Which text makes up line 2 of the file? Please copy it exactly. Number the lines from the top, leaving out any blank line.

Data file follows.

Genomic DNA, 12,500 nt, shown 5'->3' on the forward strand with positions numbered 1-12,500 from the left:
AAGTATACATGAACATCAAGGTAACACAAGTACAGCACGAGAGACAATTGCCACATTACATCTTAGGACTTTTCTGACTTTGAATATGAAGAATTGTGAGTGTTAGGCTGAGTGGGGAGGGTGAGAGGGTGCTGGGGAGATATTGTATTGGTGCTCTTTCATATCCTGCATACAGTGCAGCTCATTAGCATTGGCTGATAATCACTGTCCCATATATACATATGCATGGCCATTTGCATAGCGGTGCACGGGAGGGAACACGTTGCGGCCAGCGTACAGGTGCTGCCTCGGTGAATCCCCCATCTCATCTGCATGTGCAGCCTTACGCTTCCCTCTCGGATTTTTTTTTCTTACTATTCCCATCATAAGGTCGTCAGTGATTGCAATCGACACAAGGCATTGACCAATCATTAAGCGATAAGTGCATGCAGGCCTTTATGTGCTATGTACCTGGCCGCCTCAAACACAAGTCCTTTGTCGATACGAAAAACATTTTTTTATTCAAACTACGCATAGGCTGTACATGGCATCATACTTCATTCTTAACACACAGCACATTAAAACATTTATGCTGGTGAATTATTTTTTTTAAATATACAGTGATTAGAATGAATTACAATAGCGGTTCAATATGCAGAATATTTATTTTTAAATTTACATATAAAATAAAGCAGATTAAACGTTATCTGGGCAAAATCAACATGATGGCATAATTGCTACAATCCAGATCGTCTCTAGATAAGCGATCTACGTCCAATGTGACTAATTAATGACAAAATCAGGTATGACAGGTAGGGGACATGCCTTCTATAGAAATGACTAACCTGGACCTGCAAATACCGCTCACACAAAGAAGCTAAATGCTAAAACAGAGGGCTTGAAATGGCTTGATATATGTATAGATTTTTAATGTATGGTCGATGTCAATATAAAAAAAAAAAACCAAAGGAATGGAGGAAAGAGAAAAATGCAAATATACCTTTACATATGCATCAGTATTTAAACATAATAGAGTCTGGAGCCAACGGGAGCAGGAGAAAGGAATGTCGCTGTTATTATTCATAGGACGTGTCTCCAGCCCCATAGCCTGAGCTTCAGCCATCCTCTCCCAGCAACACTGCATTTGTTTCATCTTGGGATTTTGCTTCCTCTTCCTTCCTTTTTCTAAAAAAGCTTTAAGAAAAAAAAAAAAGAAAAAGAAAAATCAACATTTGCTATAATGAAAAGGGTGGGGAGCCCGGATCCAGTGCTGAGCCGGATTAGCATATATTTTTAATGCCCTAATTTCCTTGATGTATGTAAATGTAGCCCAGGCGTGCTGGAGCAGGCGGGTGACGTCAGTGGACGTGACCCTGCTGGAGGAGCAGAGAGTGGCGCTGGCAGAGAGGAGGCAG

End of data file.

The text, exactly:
AAGTATACATGAACATCAAGGTAACACAAGTACAGCACGAGAGACAATTGCCACATTACATCTTAGGACTTTTCTGACTTTGAATATGAAGAATTGTGAGTGTTAGGCTGAGTGGGGAGGGTGAGAGGGTGCTGGGGAGATATTGTATTGGTGCTCTTTCATATCCTGCATACAGTGCAGCTCATTAGCATTGGCTGATAATCACTGTCCCATATATACATATGCATGGCCATTTGCATAGCGGTGCACGGGAGGGAACACGTTGCGGCCAGCGTACAGGTGCTGCCTCGGTGAATCCCCCATCTCATCTGCATGTGCAGCCTTACGCTTCCCTCTCGGATTTTTTTTTCTTACTATTCCCATCATAAGGTCGTCAGTGATTGCAATCGACACAAGGCATTGACCAATCATTAAGCGATAAGTGCATGCAGGCCTTTATGTGCTATGTACCTGGCCGCCTCAAACACAAGTCCTTTGTCGATACGAAAAACATTTTTTTATTCAAACTACGCATAGGCTGTACATGGCATCATACTTCATTCTTAACACACAGCACATTAAAACATTTATGCTGGTGAATTATTTTTTTTAAATATACAGTGATTAGAATGAATTACAATAGCGGTTCAATATGCAGAATATTTATTTTTAAATTTACATATAAAATAAAGCAGATTAAACGTTATCTGGGCAAAATCAACATGATGGCATAATTGCTACAATCCAGATCGTCTCTAGATAAGCGATCTACGTCCAATGTGACTAATTAATGACAAAATCAGGTATGACAGGTAGGGGACATGCCTTCTATAGAAATGACTAACCTGGACCTGCAAATACCGCTCACACAAAGAAGCTAAATGCTAAAACAGAGGGCTTGAAATGGCTTGATATATGTATAGATTTTTAATGTATGGTCGATGTCAATATAAAAAAAAAAAACCAAAGGAATGGAGGAAAGAGAAAAATGCAAATATACCTTTACATATGCATCAGTATTTAAACATAATAGAGTCTGGAGCCAACGGGAGCAGGAGAAAGGAATGTCGCTGTTATTATTCATAGGACGTGTCTCCAGCCCCATAGCCTGAGCTTCAGCCATCCTCTCCCAGCAACACTGCATTTGTTTCATCTTGGGATTTTGCTTCCTCTTCCTTCCTTTTTCTAAAAAAGCTTTAAGAAAAAAAAAAAAGAAAAAGAAAAATCAACATTTGCTATAATGAAAAGGGTGGGGAGCCCGGATCCAGTGCTGAGCCGGATTAGCATATATTTTTAATGCCCTAATTTCCTTGATGTATGTAAATGTAGCCCAGGCGTGCTGGAGCAGGCGGGTGACGTCAGTGGACGTGACCCTGCTGGAGGAGCAGAGAGTGGCGCTGGCAGAGAGGAGGCAG